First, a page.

Fashion Fights In The 1600s: Parents Just Don’t Understand Their Kids’ Clothing Styles

Fashion trends come and go but one thing stays the same: Kids and parents often don’t see eye-to-eye on style. Even in 17th-century Amsterdam. A great example of this was recently unearthed by University of Delft researcher, Margriet van Eikema Hommes, when she took a closer look at paintings by the Dutch artist Govert Flinck. Flinck was a pupil of Rembrandt, but he had more commercial success than his teacher. Case in point: When Amsterdam’s new town hall was built in the mid 1600s, it featured several Flinck works but only one by Rembrandt, and this lone Rembrandt painting was removed after a year, van Eikema Hommes says. Flinck’s success was probably due to his strong familial connections to Amsterdam’s wealthy Mennonite community, who became his regular patrons. And therein lies the interesting historical fashion-friction. It turns out that Amsterdam’s Mennonite community favored solemn, dark outfits. Meanwhile 17th-century cool kids wore colorful tights. (Much as modern-day hipsters opt for brightly colored stockings...) In fact, some members of the Mennonite congregation would strike out against members who wore less conservative, fashionable clothing—clothing that the Mennonites considered indecent, van Eikema Hommes explains. Against this cultural backdrop, Flinck was asked to paint a portrait of his young Mennonite nephew Dirck. If you look at the final version of the portrait from 1636, the nephew looks pretty much like a conservative young Mennonite. But looks can be deceiving. When van Eikema Hommes started to analyze the portrait with X-rays, she discovered that beneath the painting was another portrait of Dirck (see the black and white image). The original portrait has Dirck in a left-foot-forward, aristocratic posture (compared to Dirck’s more somber pose in the final version), and the original has Dirck wearing substantially less conservative clothing. In particular, Flinck initially painted his nephew in a wider brimmed, fashionable hat, wearing a shirt with a wider, stylish collar and red tights instead of black ones. You can tell the tights were red in two ways, van Eikema Hommes says. First, you can actually see the red paint shimmering through the top layer of the artwork. But more conclusively, using X-ray fluorescence, she detected mercury on the artwork right where the legs were initially painted... and a common red paint of that era was vermillion, a mercury-based paint. So why did Flick paint over the original, fashionable portrait of Dirck? Probably because Flinck, Dirck or both men got cold feet about offending their Mennonite family members—and Flinck’s patrons. In the words of DJ Jazzy Jeff and the Fresh Prince, “Parents just don’t understand.” “There was nothing I could do, I tried to relax I got...

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Authenticating Pieces Of The Berlin Wall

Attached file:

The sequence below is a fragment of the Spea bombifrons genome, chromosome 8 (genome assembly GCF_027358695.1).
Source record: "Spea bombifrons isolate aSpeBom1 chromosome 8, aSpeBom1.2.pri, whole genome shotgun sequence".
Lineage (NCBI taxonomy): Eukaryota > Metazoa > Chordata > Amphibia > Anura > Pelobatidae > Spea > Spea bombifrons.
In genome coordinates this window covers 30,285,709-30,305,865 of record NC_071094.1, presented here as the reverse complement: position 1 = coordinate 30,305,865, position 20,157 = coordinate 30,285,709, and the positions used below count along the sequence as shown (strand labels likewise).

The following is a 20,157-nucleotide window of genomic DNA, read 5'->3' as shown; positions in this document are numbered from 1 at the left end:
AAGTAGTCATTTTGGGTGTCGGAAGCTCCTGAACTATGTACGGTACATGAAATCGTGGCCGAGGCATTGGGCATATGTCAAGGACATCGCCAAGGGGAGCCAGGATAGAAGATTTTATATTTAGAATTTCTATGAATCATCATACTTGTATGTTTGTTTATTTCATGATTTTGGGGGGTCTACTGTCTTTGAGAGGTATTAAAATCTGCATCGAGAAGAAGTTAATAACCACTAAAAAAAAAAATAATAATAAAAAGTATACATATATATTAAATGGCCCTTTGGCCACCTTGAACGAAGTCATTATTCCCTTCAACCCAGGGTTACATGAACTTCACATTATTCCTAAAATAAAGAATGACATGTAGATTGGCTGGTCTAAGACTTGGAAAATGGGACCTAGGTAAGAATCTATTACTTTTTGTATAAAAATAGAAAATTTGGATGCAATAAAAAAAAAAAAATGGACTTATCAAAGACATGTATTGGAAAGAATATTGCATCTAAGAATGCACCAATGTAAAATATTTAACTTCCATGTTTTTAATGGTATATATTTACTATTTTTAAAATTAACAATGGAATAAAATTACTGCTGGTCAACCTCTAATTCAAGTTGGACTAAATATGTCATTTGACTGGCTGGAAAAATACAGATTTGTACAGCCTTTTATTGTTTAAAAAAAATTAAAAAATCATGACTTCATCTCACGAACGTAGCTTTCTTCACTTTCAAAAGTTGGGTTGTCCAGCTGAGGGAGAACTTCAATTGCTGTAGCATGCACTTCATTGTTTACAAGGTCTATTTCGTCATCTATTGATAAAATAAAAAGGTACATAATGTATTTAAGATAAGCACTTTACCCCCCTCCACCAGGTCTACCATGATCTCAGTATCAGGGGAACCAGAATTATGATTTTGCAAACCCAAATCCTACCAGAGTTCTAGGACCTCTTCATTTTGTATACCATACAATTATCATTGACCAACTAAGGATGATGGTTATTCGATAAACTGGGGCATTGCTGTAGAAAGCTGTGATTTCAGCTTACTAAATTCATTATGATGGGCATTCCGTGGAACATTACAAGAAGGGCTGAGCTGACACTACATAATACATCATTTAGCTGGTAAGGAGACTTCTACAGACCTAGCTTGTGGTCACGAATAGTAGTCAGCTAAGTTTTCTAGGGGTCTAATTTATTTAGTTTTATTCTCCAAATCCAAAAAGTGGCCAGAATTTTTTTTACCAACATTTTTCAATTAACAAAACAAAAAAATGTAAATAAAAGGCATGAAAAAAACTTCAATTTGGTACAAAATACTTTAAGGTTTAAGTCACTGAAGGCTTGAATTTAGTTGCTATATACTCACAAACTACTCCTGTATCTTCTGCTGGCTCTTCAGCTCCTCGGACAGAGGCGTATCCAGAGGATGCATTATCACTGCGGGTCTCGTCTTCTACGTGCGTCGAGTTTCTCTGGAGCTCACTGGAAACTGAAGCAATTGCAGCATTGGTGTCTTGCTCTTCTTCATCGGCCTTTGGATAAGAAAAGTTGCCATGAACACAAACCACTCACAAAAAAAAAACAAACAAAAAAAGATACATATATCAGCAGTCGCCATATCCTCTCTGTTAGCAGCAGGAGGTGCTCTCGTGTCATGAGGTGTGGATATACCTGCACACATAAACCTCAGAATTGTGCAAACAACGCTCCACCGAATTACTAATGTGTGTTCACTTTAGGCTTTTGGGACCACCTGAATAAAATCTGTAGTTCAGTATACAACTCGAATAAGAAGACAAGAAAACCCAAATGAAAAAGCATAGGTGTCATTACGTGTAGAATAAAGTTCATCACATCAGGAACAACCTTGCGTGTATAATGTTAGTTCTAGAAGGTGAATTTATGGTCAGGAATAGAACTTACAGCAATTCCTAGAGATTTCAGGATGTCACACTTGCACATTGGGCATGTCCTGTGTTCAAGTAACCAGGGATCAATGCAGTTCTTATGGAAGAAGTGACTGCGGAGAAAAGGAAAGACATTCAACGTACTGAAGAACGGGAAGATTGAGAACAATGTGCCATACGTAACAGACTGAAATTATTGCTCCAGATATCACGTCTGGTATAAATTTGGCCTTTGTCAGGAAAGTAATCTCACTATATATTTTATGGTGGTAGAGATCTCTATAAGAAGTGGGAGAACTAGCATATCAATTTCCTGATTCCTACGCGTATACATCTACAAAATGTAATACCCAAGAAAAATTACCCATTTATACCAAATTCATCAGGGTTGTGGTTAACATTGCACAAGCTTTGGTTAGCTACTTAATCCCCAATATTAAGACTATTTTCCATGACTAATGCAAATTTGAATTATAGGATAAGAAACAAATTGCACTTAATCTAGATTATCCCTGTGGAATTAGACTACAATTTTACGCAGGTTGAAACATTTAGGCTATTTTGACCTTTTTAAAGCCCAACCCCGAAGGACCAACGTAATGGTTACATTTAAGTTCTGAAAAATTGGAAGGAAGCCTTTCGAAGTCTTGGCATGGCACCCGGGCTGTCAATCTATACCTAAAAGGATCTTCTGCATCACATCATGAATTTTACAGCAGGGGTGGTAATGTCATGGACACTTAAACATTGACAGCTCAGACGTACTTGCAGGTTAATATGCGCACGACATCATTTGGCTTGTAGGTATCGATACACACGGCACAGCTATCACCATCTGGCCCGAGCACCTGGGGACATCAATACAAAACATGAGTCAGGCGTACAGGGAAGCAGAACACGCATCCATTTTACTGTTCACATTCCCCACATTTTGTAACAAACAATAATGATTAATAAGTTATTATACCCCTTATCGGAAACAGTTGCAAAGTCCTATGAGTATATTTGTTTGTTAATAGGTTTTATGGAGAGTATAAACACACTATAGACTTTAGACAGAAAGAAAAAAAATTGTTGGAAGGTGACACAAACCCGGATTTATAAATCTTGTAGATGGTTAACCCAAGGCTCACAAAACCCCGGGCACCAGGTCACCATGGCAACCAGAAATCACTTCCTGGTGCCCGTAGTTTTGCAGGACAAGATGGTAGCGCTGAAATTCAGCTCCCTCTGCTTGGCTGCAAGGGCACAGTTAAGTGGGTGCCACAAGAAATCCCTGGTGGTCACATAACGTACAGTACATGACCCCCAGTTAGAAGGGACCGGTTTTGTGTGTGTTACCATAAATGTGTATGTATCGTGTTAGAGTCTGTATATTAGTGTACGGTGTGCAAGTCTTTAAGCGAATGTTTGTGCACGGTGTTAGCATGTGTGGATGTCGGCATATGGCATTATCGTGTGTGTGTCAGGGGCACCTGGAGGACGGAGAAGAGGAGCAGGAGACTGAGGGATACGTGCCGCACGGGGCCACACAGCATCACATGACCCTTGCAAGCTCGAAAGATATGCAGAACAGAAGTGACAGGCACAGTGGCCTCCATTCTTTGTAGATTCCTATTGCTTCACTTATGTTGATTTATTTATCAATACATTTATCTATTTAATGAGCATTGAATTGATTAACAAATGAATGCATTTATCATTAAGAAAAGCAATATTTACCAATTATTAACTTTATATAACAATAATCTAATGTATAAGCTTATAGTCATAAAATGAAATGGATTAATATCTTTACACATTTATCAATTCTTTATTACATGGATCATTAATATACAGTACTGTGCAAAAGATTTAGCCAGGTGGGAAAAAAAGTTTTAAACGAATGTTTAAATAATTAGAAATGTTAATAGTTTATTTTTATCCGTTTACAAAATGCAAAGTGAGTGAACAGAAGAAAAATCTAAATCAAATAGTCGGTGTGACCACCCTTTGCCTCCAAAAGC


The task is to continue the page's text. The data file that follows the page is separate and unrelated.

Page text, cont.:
Fifty one years ago today, communist officials in East Germany erected the Berlin Wall to stop the exodus of their citizens to capitalist West Berlin. The 155-km barricade came down 28 years later in 1989, and since then, every self-respecting tourist shop in town sells chunks of spray-painted concrete to anyone seeking a piece of 20th century history. Today’s price for a chunk of the Wall, as determined during my lunch-time walk to the local tourist shop from my office at the East-West border in Berlin: €4.95 or about $6.10. You can get a better deal if you buy these cellophane-wrapped mementos from street vendors. A few years ago, the rather ample supply of German history for sale got Ralf Milke, a geochemist at Berlin’s Free University, wondering whether he could find a way to authenticate pieces of the Wall. Since then he’s developed a technique that uses X-ray diffraction to confirm whether a supposed chunk of the Berlin Wall is indeed genuine. Milke did a series of X-ray diffraction experiments with definitely authentic pieces of the wall to get fingerprint spectra of several elements found in the Berlin Wall concrete, such as silicon from the quartz or calcium from the calcite used to make concrete. He also found that all the fingerprint spectra of Berlin Wall samples have an unusual mark. It’s probably a trace mineral found in the quarry in Rüdersdorf, near Berlin, where the calcite used in the Wall was mined, Milke explains. Exactly what that trace mineral or metal is remains a mystery, but if the unusual mark doesn’t show up in the x-ray diffraction experiment, then the chunk of concrete isn’t a piece of the Berlin Wall, Milke asserts. “It’s an easy yes or no answer,” he says. Milke has tried to get a little Berlin Wall authentication business going, but so far only a handful of people have been willing to pay the €5 he charges to verify samples. That hasn’t stopped him from testing the wares of Berlin Wall vendors around town, he says. Some of the more fraudulent vendors don’t even use concrete when they create Berlin Wall fakes. Of course if these petty crooks want to evolve into criminal masterminds, they could find a way to use calcite from the Rüdersdorf quarry to mix their own concrete, and thus produce a fake that cannot be identified by Milke’s method. But pieces of the wall—fake or real—are still pretty inexpensive. So I’d wager that it may be a while yet before it’s financially worthwhile for that level of criminal conspiracy to seep into Berlin’s tourist keepsake...